Can 5G elevate Telstra's share price?

Telstra Corporation Ltd (ASX: TLS) is the first mobile network in Australia to be 5G ready, made possible by a colossal $8 billion investment. But will Telstra's 5G bet pay off?

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Telstra Corporation Ltd (ASX: TLS) is the first mobile network in Australia to be 5G ready, made possible by a colossal $8 billion investment over five years to 30 June 2019.

But will Telstra's 5G bet pay off? Can the large investment pale in comparison to its returns?

Contracting telecom industry profits

5G is touted as revolutionary. It is thought that giant industries like gaming can use 5G to augment user experience, while manufacturers can develop the interconnected, automated factories of the future. It is also thought that 5G is the key to making the Internet of Things (IoT) go mainstream.

Yet access to 5G rights is not automatically access to a golden goose.

For instance, 4G mobile operators did not make the same great returns as they did from earlier generations. In some regions, like Latin America and Europe, revenues actually dropped after operators introduced 4G.

A 2012 McKinsey report estimated that in Europe, average revenues from fixed-line customers fell 3% a year and average mobile prices dropped 8% a year.

Astonishingly, the report found that Europe's telecom industry's earnings before interest, tax, depreciation and amortisation (EBITDA) margins declined by 4% a year, even as user population grew. That came to around $5–7 billion euros in lost profits annually.

Telecoms can pay billions for networks that customers end up accessing for paltry sums, yet a new-generation network is central to Telstra's plans.


In a 2018 announcement detailing the Telstra2022 (T22) strategy, CEO Andrew Penn stated that the company plans to "prepare to lead the market and win in 5G. We will be network ready in the first half of FY19 with full rollout to capital cities, regional centres and other high demand areas by FY20."

He went on to say that "we already have tens of thousands of customers on 4G in enterprise, we have a healthy IoT business and 5G will help accelerate that."

Embedded in that statement is Telstra's pivot to "enterprise" as its big-money earner. Telstra is banking on businesses using its new 5G network as a foundation for their activities.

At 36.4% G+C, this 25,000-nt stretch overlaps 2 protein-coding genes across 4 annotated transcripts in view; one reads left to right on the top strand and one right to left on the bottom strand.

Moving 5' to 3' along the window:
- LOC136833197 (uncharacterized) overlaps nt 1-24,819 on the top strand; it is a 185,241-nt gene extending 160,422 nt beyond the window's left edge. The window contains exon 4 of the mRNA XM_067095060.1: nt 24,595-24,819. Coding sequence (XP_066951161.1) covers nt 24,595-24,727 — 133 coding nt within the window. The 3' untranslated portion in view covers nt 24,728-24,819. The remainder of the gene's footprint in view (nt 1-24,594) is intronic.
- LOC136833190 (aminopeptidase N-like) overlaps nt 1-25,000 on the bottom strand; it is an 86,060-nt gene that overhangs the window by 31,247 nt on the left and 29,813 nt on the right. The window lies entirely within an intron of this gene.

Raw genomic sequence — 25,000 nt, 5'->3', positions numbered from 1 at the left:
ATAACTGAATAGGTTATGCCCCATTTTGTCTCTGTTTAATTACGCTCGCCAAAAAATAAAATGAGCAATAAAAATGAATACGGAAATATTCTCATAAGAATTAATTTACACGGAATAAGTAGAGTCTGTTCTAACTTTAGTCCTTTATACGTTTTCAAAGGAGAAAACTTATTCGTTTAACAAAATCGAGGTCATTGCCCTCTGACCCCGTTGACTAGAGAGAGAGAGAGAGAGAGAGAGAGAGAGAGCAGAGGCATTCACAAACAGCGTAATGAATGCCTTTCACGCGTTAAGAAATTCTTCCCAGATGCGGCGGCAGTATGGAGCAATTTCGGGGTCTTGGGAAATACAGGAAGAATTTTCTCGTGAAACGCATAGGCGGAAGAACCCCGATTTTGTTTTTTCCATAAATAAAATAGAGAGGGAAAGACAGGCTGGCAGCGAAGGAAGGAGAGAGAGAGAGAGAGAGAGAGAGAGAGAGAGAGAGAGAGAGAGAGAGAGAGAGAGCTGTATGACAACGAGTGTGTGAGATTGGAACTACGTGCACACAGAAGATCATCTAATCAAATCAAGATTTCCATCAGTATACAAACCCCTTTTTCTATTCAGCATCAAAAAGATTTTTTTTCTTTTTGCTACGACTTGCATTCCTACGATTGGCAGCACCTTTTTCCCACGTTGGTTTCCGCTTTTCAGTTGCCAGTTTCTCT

In light of this, Telstra announced a collaboration with Ericsson and Commonwealth Bank of Australia (CBA) to explore and trial possibilities of edge-computing. Telstra has also partnered with Aldi to develop an integrated freight-tracking platform.

In an article published last month in The Australian, Telstra's Global IoT Solutions executive Gerhard Loots stated that, "from vehicles to machines, infrastructure, smart meters, buildings, and much more, the benefits we can realise from a connected world are now real and attainable."

In the gold-rush world of interconnectivity, Telstra wants to be the one selling the network shovels.

But is 5G essential for the interconnected future? For example, CEO Andrew Penn already admitted that "tens of thousands" of customers in enterprise use existing 4G technology for IoT.

What is currently impossible with 4G that 5G will make possible?

The uses of 5G

Addressing this question, The Economist reported "no device exists that makes a compelling case for 5G."

William Webb, author of The 5G Myth, observed that "5G could end up being like Concorde – a superb feat of engineering but of limited value to all but a small minority."

Even GSMA, a trade body representing global mobile network operators, concluded in a 2014 report that potential 5G use-cases like cloud-based office computing, videoconferencing, and machine-to-machine connectivity are serviced ably by existing 4G and in some cases even 2G technology.

Further, when discussing augmented reality and tactile internet systems, the report stated:

[They] are very much in their infancy and their development will be largely dependent on advances in a host of other technologies such as motion sensors and heads up display (HUD). It remains to be seen whether these applications could become profitable businesses for operators in the future.

Importantly, the report concluded that "many of the services that have been put forward as potential 'killer apps' for 5G do not require a generational shift in technology, and could be provided via existing network technologies."


A 2018 McKinsey report soberly laid out that "the economics, business model, and ability to monetize [5G] use cases at scale in the near term to justify a nationwide rollout of 5G in any country today remain unclear."

GSMA's report suggested that, "if previous generations of mobile technology have taught us anything, it is it that, as with each preceding generation, 5G will unlock value in ways we cannot and will not anticipate."

Interestingly, this uncertainty was somewhat mirrored by Telstra's own commentary about 5G's potential to shake up entertainment: "the potential for 5G to expand into the broadcasting space is exponential, and if we can inspire the next generation of content creators, who knows what the future of entertainment may be?"

That is the worry. Who knows?

Motley Fool contributor kprakapenka has no position in any of the stocks mentioned. The Motley Fool Australia owns shares of and has recommended Telstra Limited. We Fools may not all hold the same opinions, but we all believe that considering a diverse range of insights makes us better investors. The Motley Fool has a disclosure policy. This article contains general investment advice only (under AFSL 400691). Authorised by Scott Phillips.

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